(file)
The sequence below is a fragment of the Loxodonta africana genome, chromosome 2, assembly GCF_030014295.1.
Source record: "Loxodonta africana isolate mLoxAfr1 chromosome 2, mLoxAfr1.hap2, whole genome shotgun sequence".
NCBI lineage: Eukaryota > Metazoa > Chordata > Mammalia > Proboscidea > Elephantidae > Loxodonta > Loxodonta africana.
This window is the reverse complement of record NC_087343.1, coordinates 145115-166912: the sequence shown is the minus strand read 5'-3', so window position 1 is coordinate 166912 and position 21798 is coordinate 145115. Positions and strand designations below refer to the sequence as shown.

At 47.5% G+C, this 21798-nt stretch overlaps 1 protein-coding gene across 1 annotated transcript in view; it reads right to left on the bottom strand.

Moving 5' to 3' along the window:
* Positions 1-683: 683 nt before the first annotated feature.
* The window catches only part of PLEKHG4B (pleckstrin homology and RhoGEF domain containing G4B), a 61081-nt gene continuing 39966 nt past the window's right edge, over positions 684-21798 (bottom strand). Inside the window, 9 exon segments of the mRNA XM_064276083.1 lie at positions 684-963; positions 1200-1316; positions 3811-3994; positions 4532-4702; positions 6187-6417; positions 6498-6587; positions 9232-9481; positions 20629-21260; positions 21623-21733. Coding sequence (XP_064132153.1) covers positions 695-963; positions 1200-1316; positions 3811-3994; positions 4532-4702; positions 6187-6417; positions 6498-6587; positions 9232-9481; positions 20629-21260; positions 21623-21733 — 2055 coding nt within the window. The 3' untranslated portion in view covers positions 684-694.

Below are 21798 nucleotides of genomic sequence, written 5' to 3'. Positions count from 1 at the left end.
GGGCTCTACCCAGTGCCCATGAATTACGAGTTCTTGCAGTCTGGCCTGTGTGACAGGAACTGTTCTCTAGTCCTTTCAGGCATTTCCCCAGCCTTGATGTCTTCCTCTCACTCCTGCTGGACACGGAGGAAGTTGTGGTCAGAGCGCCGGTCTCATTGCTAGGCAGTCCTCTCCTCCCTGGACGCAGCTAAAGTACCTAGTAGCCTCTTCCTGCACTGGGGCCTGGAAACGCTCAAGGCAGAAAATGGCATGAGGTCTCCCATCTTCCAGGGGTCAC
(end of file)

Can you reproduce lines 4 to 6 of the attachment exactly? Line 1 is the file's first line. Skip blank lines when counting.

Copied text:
This window is the reverse complement of record NC_087343.1, coordinates 145115-166912: the sequence shown is the minus strand read 5'-3', so window position 1 is coordinate 166912 and position 21798 is coordinate 145115. Positions and strand designations below refer to the sequence as shown.

At 47.5% G+C, this 21798-nt stretch overlaps 1 protein-coding gene across 1 annotated transcript in view; it reads right to left on the bottom strand.

Moving 5' to 3' along the window: